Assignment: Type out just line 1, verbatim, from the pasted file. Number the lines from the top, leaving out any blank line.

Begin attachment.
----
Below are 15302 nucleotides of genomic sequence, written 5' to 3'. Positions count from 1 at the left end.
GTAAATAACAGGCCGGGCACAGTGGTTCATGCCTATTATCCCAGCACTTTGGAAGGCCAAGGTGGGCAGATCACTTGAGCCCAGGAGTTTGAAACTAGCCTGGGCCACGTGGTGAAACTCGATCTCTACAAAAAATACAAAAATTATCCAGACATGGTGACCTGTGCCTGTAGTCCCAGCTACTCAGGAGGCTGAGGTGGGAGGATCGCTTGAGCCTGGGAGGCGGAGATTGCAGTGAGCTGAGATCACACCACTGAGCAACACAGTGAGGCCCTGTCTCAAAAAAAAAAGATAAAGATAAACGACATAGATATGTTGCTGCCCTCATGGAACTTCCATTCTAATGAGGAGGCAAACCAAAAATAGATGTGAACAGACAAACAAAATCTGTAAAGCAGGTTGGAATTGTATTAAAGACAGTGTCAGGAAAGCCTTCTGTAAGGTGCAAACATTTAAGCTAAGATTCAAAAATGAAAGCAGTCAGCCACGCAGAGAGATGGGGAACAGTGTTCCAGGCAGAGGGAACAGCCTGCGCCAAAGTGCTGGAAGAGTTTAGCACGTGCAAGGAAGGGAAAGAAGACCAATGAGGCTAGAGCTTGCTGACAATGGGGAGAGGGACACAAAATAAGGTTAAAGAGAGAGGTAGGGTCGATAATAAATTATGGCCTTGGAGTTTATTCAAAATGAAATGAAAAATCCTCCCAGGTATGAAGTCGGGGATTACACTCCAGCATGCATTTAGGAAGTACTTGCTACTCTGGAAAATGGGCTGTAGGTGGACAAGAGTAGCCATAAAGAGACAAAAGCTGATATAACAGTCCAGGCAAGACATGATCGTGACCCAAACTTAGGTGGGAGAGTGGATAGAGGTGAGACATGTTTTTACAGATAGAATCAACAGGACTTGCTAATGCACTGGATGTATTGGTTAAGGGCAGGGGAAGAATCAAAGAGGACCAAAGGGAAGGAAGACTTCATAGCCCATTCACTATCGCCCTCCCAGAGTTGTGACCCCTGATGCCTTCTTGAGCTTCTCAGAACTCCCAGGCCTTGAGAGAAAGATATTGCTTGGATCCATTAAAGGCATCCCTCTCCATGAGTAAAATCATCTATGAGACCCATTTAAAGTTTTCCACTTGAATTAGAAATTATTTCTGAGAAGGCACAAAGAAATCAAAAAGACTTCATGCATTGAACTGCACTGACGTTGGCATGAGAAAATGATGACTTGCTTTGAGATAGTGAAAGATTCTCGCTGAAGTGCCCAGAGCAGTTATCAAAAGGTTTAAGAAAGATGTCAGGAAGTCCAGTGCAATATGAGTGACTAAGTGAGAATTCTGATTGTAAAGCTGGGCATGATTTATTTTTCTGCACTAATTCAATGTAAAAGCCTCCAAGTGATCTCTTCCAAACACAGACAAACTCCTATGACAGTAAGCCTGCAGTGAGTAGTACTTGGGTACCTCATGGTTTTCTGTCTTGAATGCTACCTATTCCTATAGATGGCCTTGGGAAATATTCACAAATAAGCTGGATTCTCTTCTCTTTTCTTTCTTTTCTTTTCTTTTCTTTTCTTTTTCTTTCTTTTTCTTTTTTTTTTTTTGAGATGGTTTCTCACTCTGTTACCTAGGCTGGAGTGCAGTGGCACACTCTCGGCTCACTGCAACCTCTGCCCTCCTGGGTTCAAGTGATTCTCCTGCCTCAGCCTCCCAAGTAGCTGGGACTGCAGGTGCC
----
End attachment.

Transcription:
Below are 15302 nucleotides of genomic sequence, written 5' to 3'. Positions count from 1 at the left end.